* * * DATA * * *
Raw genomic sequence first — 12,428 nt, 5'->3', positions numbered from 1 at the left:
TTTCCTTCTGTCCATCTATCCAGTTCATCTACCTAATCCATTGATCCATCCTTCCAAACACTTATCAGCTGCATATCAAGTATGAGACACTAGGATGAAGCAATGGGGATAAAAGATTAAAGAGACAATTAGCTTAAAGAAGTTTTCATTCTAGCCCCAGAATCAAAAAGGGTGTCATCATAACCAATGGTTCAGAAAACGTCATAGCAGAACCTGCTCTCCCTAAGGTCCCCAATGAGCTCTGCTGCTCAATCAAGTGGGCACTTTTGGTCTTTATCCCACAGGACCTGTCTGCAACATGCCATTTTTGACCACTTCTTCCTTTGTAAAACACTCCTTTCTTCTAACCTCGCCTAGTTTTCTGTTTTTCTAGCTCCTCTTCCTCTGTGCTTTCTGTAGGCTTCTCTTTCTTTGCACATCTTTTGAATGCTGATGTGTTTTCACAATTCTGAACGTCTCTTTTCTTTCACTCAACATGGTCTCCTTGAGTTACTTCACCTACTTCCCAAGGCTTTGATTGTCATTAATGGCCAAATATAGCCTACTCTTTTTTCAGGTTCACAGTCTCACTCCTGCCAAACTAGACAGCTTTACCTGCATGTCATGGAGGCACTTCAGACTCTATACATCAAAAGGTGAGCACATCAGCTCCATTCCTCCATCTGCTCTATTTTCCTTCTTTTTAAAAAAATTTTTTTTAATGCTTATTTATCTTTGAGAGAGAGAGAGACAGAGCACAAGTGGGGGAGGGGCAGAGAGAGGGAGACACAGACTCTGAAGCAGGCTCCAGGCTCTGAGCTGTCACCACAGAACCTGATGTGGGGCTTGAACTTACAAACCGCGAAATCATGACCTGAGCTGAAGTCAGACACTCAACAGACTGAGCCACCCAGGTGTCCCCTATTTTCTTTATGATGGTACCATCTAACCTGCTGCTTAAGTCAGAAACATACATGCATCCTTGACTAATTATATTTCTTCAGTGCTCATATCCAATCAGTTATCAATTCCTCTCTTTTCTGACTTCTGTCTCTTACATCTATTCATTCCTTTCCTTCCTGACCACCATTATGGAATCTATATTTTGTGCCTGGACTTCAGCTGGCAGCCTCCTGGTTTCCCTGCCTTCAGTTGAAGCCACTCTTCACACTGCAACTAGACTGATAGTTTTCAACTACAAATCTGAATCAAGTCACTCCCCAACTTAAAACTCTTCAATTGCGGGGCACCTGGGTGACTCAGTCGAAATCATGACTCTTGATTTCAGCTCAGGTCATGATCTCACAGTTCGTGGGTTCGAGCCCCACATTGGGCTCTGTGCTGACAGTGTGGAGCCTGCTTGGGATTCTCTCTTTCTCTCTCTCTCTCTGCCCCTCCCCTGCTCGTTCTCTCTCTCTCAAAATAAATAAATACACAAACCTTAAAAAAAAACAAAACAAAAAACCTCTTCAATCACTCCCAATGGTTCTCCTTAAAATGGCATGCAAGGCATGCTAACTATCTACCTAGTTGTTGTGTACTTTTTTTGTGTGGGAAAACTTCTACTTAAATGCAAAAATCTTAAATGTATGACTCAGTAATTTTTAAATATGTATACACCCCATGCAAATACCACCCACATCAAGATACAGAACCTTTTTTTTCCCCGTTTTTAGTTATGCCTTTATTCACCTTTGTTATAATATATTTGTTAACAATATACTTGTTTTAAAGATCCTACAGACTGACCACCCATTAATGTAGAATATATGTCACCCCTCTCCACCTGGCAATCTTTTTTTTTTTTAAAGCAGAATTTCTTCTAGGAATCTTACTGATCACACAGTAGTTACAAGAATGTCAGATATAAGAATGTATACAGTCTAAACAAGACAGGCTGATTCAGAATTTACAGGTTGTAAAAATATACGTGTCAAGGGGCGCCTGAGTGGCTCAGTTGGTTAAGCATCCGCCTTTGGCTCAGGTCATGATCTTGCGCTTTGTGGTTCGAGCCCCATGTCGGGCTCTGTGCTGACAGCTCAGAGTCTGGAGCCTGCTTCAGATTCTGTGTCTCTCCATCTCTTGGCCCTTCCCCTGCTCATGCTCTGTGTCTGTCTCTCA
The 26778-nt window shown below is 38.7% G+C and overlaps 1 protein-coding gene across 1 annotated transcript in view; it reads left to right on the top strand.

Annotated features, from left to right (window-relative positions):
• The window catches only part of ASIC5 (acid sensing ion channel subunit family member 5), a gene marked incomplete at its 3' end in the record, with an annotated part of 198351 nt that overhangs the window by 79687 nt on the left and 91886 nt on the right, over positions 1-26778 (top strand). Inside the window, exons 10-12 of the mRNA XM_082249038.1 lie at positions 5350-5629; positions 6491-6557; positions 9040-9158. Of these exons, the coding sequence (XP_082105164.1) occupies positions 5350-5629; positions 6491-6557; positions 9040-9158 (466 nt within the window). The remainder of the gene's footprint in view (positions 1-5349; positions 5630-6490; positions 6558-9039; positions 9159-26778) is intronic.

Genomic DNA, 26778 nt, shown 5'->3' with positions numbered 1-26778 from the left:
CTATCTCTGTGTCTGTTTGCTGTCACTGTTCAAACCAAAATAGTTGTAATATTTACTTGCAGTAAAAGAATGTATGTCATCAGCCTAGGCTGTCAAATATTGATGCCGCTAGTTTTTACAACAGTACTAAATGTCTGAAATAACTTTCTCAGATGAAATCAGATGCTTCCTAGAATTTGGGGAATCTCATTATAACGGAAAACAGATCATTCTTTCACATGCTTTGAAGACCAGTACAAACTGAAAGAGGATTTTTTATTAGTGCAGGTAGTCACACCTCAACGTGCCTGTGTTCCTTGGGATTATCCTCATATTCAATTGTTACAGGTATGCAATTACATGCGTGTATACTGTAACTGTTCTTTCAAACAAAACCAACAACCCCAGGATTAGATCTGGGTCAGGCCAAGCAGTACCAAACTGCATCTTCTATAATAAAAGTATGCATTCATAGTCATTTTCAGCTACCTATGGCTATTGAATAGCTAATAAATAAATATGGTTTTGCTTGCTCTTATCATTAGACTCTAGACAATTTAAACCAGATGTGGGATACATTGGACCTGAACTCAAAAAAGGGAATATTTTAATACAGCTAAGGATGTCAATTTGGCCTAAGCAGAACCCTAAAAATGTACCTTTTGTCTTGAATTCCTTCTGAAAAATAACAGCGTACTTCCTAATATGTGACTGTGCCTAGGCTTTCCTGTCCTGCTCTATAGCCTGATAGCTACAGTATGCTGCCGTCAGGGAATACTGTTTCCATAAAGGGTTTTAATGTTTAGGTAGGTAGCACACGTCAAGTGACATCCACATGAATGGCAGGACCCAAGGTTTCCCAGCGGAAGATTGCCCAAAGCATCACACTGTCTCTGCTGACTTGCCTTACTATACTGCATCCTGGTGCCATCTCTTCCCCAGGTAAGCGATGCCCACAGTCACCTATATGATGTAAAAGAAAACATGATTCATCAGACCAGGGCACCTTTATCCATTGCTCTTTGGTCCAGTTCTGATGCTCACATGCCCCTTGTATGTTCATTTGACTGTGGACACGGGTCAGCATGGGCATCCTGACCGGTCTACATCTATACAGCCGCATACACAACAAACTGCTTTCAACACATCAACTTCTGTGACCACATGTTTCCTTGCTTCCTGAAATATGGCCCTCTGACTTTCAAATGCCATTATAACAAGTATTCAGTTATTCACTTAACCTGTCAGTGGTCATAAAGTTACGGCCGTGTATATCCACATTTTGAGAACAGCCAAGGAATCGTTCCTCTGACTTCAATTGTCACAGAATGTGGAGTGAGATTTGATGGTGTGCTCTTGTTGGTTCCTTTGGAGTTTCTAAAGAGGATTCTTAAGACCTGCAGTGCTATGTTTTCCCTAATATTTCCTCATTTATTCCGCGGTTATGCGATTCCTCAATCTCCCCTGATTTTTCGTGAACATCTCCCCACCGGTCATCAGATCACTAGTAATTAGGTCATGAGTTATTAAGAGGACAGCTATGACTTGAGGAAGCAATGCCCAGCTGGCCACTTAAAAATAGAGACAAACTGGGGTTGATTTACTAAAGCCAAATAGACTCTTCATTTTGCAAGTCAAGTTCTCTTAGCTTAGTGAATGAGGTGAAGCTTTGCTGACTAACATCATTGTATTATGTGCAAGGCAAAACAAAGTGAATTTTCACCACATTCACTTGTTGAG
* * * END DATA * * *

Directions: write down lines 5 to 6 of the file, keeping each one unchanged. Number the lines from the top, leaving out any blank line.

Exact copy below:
• The window catches only part of ASIC5 (acid sensing ion channel subunit family member 5), a gene marked incomplete at its 3' end in the record, with an annotated part of 198351 nt that overhangs the window by 79687 nt on the left and 91886 nt on the right, over positions 1-26778 (top strand). Inside the window, exons 10-12 of the mRNA XM_082249038.1 lie at positions 5350-5629; positions 6491-6557; positions 9040-9158. Of these exons, the coding sequence (XP_082105164.1) occupies positions 5350-5629; positions 6491-6557; positions 9040-9158 (466 nt within the window). The remainder of the gene's footprint in view (positions 1-5349; positions 5630-6490; positions 6558-9039; positions 9159-26778) is intronic.

Genomic DNA, 26778 nt, shown 5'->3' with positions numbered 1-26778 from the left: